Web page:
Lina Lamont

"What do you think I am, dumb or something?"

SPL 2: A Time for Consequences / Kill Zone 2

4 stars, R16, 115 mins

A brief word about this pan-Asian, MMA, kick-ass crime thriller which would probably have looked even more stunning on the big screen.

I hadn’t seen/wasn’t aware of the first SPL movie (and I haven’t looked into what SPL stands for) but A Time for Consequences is one hella blockbuster of an action flick. The complicated plot involves an evil, sick, rich man who is forcing his beloved brother to donate his heart so the misanthrope can live; a prison warden (Thai legend Tony Jaa of Ong-Bak fame) whose cute-as-a button daughter needs a bone marrow transplant from a hard-to-find donor; and an undercover cop imprisoned by corrupt officials who plays an integral part in the ensuing chaos.

Like I say, it was at times a little confusing, especially as the story moves so fast the subtitles often shoot off the screen before you’ve had a chance to read them (truly!) and it cuts madly from one scene to the next as the many threads unravel. But my goodness, what a blast. It’s vibrant, noisy, intense, and boasts stunning camerawork, often so breathtakingly clever your background brain is trying to unpack “How did they do that??” while you keep up with who’s fighting whom and why? and where did that mobile phone end up? and how does he know about him? and so on and so on.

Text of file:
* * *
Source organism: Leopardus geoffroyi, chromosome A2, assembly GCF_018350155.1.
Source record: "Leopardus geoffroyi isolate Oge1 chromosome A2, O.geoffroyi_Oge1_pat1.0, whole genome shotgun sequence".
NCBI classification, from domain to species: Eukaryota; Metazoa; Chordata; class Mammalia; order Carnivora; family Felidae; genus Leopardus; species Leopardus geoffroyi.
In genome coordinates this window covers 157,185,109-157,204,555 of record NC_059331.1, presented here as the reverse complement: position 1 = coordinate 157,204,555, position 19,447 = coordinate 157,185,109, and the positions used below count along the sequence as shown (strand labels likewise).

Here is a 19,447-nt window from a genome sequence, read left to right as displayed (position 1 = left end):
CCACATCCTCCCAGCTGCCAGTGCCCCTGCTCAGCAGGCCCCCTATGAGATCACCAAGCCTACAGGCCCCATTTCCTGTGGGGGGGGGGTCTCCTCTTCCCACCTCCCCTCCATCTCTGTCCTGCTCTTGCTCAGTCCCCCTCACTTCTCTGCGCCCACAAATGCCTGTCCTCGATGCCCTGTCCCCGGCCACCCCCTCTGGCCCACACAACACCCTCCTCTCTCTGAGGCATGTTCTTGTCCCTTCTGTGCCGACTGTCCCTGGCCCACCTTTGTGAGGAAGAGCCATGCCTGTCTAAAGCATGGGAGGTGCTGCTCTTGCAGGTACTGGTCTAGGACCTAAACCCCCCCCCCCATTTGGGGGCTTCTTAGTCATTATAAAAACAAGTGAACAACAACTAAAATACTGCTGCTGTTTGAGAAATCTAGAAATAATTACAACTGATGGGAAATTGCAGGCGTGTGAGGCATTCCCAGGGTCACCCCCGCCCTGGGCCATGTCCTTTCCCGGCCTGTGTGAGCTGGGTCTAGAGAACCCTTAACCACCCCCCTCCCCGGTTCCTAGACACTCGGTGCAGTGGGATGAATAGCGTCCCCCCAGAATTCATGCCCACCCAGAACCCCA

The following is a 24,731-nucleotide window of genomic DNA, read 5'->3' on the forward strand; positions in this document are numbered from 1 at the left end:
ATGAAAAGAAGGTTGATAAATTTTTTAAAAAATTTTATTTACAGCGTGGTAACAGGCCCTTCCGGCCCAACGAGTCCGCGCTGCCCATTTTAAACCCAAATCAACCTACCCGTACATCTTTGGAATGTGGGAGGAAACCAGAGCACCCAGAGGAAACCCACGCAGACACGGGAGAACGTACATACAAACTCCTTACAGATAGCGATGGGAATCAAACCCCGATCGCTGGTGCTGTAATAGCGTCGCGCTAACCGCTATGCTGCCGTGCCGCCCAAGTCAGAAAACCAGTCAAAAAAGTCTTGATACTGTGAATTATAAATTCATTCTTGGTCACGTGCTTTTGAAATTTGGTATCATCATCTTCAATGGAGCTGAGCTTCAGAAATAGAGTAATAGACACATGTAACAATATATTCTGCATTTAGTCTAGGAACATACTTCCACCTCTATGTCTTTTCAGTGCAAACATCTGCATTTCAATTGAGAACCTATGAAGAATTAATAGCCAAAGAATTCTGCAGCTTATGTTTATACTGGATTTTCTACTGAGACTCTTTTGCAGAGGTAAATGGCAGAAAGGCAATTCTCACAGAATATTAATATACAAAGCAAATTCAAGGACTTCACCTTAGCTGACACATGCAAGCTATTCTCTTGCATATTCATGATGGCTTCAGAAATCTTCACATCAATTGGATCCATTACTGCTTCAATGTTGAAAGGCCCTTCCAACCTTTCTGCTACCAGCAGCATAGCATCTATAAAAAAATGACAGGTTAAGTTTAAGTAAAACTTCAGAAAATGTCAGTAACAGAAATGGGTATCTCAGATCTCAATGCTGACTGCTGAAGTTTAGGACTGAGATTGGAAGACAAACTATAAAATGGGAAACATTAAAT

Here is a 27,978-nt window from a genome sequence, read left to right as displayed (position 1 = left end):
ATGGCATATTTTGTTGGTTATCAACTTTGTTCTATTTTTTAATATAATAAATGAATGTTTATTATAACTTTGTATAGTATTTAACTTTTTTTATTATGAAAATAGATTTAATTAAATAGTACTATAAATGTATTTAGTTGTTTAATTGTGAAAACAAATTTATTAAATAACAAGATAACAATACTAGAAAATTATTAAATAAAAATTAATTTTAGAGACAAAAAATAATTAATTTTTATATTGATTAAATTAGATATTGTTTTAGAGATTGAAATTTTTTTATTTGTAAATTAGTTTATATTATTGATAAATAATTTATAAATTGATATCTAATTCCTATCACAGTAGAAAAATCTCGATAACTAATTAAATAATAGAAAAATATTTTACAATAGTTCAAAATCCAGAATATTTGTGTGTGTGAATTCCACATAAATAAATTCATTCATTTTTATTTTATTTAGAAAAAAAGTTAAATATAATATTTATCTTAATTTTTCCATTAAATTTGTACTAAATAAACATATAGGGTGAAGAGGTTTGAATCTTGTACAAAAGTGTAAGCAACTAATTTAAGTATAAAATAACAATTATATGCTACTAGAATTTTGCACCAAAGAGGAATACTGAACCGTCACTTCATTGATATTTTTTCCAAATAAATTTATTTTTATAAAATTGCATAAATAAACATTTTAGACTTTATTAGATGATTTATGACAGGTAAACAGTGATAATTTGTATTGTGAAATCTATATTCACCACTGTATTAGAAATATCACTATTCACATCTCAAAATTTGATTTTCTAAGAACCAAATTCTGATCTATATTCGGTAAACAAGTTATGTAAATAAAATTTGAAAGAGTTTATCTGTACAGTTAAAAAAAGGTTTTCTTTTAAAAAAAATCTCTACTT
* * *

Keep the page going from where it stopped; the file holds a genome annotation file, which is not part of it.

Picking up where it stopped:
The fight scenes rival those in both Raids for sheer panache, with Jaa’s legit, no-props prowess truly impressive up against other characters’ use of wire-work which delivers a sometimes Matrix-y quality. But that’s no problem – the whole film has a larger-than-life bombast which makes it cinematic in the extreme. As a bonus, the brilliantly choreographed set-pieces are soundtracked by Vivaldi’s Four Seasons and Mozart’s Requiem, a seminal fave of mine which is only slightly tarnished by filmmaking’s inevitable need to chop it to fit the action on screen. (Makes it harder to sing along.)

If you can keep up with what’s happening in the plot – or even if you can’t – SPL2 certainly delivers a rollicking ride.


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